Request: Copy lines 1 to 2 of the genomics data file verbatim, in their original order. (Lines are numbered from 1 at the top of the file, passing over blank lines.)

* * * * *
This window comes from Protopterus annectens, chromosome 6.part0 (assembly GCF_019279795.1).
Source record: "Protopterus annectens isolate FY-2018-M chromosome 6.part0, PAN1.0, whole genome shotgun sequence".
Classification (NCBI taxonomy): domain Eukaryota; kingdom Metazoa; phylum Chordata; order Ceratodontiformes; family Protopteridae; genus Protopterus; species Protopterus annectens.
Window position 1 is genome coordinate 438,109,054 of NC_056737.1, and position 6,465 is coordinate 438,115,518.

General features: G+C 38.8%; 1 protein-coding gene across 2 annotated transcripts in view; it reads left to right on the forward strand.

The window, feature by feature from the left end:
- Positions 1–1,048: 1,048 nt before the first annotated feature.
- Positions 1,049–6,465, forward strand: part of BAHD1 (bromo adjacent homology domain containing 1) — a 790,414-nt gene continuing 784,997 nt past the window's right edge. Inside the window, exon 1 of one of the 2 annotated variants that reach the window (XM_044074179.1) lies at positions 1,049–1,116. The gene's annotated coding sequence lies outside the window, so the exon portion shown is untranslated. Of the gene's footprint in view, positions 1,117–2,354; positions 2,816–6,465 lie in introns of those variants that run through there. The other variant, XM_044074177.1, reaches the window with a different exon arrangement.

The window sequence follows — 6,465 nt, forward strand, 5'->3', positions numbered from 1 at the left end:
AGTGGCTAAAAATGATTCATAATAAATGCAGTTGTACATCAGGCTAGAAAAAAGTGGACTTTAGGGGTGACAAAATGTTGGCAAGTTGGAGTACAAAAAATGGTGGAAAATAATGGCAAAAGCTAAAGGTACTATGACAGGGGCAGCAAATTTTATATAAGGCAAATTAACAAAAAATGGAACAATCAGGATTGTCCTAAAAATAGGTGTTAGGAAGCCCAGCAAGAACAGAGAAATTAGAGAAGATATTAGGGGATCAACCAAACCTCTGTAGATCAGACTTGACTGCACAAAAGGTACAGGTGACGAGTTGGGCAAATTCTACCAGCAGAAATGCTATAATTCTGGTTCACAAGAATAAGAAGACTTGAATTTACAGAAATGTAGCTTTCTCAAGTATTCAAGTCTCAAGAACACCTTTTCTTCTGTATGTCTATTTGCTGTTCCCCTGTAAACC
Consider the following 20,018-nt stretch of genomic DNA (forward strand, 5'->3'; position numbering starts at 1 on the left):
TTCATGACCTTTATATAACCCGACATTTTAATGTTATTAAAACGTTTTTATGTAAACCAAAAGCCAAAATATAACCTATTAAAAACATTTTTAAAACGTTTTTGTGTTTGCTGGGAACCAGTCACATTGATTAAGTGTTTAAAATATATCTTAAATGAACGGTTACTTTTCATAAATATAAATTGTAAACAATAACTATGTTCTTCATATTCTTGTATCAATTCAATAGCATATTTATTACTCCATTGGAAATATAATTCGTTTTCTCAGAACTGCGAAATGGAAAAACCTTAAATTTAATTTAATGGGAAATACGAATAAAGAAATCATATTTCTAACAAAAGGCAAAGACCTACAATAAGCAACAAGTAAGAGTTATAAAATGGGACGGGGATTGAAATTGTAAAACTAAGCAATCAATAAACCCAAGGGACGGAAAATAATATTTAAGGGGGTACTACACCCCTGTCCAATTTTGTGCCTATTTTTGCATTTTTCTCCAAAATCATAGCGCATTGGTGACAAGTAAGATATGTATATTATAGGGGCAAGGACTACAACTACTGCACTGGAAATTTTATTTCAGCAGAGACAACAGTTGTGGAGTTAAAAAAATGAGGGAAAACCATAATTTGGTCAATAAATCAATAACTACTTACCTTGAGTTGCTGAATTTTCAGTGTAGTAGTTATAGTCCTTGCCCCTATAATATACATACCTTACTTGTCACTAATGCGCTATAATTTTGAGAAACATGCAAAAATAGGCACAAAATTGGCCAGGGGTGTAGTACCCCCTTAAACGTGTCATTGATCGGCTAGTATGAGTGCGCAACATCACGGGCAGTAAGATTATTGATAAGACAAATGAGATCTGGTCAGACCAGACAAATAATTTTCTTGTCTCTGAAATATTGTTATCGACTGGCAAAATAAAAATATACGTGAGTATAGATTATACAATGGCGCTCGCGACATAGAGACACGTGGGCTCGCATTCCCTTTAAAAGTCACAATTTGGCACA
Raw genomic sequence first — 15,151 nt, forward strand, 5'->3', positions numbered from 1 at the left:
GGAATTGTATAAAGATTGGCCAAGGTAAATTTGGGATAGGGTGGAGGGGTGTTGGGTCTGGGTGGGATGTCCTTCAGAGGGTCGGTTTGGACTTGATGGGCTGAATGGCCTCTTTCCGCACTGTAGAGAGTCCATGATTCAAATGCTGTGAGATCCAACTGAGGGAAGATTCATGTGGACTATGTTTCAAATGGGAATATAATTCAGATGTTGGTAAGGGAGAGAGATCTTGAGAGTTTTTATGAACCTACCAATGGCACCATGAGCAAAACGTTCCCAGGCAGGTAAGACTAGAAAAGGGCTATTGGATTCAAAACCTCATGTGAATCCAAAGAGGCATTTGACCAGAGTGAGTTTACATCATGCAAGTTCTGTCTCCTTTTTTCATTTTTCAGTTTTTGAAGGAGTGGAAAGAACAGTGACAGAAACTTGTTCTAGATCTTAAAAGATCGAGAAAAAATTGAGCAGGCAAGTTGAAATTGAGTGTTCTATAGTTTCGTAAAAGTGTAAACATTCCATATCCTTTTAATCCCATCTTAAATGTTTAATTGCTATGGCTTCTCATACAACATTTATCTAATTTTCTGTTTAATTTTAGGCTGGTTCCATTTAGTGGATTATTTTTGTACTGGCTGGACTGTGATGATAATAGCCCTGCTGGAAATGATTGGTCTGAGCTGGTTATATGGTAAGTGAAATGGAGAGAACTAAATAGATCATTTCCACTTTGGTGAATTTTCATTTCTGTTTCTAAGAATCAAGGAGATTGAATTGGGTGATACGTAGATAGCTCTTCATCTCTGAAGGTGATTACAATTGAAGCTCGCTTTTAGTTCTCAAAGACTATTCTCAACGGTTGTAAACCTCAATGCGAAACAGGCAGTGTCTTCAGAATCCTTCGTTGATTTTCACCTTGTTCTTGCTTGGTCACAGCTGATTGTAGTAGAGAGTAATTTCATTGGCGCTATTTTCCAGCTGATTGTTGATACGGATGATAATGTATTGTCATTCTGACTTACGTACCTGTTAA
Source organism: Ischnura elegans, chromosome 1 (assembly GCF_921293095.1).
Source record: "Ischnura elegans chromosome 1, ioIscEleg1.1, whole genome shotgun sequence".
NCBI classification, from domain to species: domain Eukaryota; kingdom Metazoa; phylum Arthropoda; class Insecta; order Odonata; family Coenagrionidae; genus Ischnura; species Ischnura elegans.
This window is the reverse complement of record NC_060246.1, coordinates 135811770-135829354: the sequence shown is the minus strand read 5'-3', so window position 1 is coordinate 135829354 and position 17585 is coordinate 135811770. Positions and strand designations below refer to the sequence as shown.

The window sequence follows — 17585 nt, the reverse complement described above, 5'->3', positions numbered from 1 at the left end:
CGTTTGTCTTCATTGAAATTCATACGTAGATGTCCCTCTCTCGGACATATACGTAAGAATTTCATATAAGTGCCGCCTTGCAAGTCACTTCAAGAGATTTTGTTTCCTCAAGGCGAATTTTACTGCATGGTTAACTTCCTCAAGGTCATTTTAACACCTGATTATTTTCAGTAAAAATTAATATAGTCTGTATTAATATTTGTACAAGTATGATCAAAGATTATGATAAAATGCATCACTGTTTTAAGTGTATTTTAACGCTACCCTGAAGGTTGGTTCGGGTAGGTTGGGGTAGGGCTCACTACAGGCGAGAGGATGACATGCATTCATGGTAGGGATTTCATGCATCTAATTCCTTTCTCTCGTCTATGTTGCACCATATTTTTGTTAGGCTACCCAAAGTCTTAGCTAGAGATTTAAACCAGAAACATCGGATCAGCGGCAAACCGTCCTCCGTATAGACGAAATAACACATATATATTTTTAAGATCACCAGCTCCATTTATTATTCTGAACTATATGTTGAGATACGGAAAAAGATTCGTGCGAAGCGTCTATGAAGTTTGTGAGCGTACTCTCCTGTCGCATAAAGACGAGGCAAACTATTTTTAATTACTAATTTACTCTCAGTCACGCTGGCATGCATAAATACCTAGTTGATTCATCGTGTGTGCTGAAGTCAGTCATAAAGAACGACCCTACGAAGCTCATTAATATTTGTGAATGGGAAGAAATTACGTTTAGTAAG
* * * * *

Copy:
This window comes from Protopterus annectens, chromosome 6.part0 (assembly GCF_019279795.1).
Source record: "Protopterus annectens isolate FY-2018-M chromosome 6.part0, PAN1.0, whole genome shotgun sequence".